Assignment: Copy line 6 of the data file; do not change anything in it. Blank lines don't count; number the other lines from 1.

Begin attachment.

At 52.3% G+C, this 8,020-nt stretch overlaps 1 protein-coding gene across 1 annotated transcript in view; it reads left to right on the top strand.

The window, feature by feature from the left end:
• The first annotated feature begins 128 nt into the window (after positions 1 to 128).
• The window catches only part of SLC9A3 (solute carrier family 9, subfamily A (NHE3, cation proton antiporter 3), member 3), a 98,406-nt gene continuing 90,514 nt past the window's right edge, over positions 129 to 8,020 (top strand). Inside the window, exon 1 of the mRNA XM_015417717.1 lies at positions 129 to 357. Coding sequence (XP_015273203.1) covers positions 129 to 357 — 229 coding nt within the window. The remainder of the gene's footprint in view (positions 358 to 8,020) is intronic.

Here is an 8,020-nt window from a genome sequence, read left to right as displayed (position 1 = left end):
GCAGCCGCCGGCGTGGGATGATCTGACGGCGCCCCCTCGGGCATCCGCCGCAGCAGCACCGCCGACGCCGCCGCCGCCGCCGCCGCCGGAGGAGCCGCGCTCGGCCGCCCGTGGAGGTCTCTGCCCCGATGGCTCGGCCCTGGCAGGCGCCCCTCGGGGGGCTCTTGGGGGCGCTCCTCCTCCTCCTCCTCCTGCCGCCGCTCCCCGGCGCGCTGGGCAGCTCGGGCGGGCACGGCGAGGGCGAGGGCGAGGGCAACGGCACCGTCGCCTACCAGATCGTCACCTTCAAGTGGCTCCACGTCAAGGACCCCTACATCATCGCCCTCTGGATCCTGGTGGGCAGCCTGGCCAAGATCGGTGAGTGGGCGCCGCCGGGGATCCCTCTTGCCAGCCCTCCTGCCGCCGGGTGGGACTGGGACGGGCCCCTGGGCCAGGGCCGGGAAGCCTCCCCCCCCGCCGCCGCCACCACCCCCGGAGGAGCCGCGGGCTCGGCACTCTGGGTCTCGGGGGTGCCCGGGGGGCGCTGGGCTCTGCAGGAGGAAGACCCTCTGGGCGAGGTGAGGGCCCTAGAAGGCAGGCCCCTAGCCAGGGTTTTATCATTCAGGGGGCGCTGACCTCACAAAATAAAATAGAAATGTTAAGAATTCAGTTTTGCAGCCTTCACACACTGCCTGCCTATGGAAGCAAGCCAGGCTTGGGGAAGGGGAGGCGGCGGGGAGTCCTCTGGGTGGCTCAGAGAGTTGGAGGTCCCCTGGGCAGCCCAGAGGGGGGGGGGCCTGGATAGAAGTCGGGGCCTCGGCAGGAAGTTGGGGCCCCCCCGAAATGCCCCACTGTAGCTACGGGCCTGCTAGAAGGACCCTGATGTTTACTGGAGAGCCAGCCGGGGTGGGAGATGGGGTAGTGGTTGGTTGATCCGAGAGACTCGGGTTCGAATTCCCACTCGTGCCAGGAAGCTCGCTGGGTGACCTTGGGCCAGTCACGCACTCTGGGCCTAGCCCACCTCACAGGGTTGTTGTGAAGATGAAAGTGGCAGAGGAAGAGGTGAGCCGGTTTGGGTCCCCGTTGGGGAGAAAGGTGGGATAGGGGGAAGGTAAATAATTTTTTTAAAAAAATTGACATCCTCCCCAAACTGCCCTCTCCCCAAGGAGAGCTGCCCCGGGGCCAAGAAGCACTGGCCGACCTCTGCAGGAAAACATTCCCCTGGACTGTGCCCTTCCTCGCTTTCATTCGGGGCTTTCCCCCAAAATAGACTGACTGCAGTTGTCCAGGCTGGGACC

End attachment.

GCAGCCGCCGGCGTGGGATGATCTGACGGCGCCCCCTCGGGCATCCGCCGCAGCAGCACCGCCGACGCCGCCGCCGCCGCCGCCGCCGGAGGAGCCGCGCTCGGCCGCCCGTGGAGGTCTCTGCCCCGATGGCTCGGCCCTGGCAGGCGCCCCTCGGGGGGCTCTTGGGGGCGCTCCTCCTCCTCCTCCTCCTGCCGCCGCTCCCCGGCGCGCTGGGCAGCTCGGGCGGGCACGGCGAGGGCGAGGGCGAGGGCAACGGCACCGTCGCCTACCAGATCGTCACCTTCAAGTGGCTCCACGTCAAGGACCCCTACATCATCGCCCTCTGGATCCTGGTGGGCAGCCTGGCCAAGATCGGTGAGTGGGCGCCGCCGGGGATCCCTCTTGCCAGCCCTCCTGCCGCCGGGTGGGACTGGGACGGGCCCCTGGGCCAGGGCCGGGAAGCCTCCCCCCCCGCCGCCGCCACCACCCCCGGAGGAGCCGCGGGCTCGGCACTCTGGGTCTCGGGGGTGCCCGGGGGGCGCTGGGCTCTGCAGGAGGAAGACCCTCTGGGCGAGGTGAGGGCCCTAGAAGGCAGGCCCCTAGCCAGGGTTTTATCATTCAGGGGGCGCTGACCTCACAAAATAAAATAGAAATGTTAAGAATTCAGTTTTGCAGCCTTCACACACTGCCTGCCTATGGAAGCAAGCCAGGCTTGGGGAAGGGGAGGCGGCGGGGAGTCCTCTGGGTGGCTCAGAGAGTTGGAGGTCCCCTGGGCAGCCCAGAGGGGGGGGGGCCTGGATAGAAGTCGGGGCCTCGGCAGGAAGTTGGGGCCCCCCCGAAATGCCCCACTGTAGCTACGGGCCTGCTAGAAGGACCCTGATGTTTACTGGAGAGCCAGCCGGGGTGGGAGATGGGGTAGTGGTTGGTTGATCCGAGAGACTCGGGTTCGAATTCCCACTCGTGCCAGGAAGCTCGCTGGGTGACCTTGGGCCAGTCACGCACTCTGGGCCTAGCCCACCTCACAGGGTTGTTGTGAAGATGAAAGTGGCAGAGGAAGAGGTGAGCCGGTTTGGGTCCCCGTTGGGGAGAAAGGTGGGATAGGGGGAAGGTAAATAATTTTTTTAAAAAAATTGACATCCTCCCCAAACTGCCCTCTCCCCAAGGAGAGCTGCCCCGGGGCCAAGAAGCACTGGCCGACCTCTGCAGGAAAACATTCCCCTGGACTGTGCCCTTCCTCGCTTTCATTCGGGGCTTTCCCCCAAAATAGACTGACTGCAGTTGTCCAGGCTGGGACC